U.S. Water News Online
ST. PETERSBURG, Fla. -- Scientists believe the combination
of a large, nutrient-rich patch of runoff combined with a severe
outbreak of red tide caused the 60-mile-wide patch of ``black water''
that appeared off the southwest Florida coast in late 2001.
The runoff was stained brown by tannin, decaying vegetation and
microscopic plants, scientists said in a recently released report.
That, mixed with the discoloration of the red tide algae bloom,
likely gave the water its distinctive dark color.
The black patch, large enough to be visible by satellite,
mystified scientists and ended up covering hundreds of miles of the
Gulf of Mexico from Naples south to Key West and west to the
It was first reported by commercial fishermen who said fish
avoided it. Divers said large amounts of coral and sponges died in
areas covered by the black water, which appeared in late 2001 and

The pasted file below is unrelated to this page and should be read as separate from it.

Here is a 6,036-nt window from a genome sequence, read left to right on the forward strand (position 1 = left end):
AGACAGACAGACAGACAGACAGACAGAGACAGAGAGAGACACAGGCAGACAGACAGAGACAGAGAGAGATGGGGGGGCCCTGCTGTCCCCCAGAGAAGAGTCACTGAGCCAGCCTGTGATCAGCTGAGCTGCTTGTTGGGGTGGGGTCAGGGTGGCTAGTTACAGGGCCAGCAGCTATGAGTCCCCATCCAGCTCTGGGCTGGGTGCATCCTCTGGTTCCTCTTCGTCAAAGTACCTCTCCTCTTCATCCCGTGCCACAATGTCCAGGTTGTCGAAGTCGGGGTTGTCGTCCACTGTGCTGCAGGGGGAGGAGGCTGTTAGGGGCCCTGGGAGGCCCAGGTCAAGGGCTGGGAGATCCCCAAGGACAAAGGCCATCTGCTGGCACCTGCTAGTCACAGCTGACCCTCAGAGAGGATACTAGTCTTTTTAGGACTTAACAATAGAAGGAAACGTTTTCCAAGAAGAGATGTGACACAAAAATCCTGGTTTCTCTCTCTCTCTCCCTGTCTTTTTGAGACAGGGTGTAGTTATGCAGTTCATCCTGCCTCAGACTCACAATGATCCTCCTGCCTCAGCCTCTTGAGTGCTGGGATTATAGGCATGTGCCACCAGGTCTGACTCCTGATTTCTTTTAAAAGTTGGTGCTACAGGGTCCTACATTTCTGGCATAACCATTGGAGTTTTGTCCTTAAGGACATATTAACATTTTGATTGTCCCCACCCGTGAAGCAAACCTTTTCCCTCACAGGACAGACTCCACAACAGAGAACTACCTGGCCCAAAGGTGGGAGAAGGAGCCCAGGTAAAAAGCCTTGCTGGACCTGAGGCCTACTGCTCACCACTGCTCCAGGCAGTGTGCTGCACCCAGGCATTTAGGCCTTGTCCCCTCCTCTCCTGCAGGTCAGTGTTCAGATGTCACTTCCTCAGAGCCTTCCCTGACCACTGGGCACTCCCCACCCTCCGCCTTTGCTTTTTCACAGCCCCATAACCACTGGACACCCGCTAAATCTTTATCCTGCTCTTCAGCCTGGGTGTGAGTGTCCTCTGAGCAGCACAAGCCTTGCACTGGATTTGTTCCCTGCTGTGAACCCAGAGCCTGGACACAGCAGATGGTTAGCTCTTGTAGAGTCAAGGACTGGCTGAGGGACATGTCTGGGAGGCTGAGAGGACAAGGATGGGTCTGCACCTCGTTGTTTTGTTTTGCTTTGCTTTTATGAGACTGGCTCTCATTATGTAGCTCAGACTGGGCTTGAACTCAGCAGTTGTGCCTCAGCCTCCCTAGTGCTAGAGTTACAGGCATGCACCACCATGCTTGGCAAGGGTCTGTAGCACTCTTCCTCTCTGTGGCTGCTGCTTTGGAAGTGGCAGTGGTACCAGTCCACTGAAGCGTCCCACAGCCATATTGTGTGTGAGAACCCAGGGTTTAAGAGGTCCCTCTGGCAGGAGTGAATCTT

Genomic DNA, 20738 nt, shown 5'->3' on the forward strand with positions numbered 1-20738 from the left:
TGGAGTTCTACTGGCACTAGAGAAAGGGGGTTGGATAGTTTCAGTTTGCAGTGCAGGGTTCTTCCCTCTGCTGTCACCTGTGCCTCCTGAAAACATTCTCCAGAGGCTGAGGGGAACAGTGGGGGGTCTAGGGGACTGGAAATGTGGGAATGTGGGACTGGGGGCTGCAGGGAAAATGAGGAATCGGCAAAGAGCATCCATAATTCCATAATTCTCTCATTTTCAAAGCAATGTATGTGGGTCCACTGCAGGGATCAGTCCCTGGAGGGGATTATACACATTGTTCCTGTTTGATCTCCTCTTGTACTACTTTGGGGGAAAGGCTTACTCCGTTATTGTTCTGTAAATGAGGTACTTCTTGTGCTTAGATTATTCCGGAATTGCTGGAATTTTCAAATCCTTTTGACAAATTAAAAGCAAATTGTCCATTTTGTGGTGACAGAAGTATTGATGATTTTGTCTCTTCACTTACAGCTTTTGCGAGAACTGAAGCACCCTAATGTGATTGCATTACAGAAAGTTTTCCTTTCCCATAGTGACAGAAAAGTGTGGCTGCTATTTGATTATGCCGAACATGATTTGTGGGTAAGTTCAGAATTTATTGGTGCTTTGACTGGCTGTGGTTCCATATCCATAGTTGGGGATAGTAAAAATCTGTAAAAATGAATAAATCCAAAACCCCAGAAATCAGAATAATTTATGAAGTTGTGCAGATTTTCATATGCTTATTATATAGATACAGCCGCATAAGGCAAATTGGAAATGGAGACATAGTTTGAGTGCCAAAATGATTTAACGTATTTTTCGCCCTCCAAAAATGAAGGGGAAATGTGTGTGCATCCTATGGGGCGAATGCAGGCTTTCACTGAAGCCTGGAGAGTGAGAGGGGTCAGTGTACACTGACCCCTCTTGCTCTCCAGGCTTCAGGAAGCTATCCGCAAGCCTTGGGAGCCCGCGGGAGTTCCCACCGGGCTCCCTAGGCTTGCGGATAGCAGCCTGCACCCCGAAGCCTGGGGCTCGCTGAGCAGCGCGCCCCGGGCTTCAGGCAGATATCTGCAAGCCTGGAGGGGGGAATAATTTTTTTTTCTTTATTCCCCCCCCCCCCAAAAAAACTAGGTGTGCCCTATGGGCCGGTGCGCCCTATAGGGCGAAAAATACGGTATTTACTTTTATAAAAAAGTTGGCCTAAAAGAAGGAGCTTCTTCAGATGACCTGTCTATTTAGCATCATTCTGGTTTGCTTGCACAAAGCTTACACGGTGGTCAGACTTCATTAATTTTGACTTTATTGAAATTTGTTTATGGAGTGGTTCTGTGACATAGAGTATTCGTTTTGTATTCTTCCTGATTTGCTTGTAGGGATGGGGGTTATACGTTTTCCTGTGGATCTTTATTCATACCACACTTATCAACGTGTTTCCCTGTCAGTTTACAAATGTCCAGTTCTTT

lasted until early 2002.
But researchers are not sure how much effect the area of black
water had on coral or sponges.
``We don't see any way to directly attribute the coral deaths to
this. We don't have a direct cause and effect,'' said Cynthia Heil of
the University of South Florida College of Marine Science.
Toxin from red tide can kill coral, she said. But they don't know
that happened in this case.
``There's a lot of debate in the scientific community,'' Heil
Scientists do know the black water was not an oxygen-depleted zone
devoid of life, like the one in the Gulf off the mouth of the
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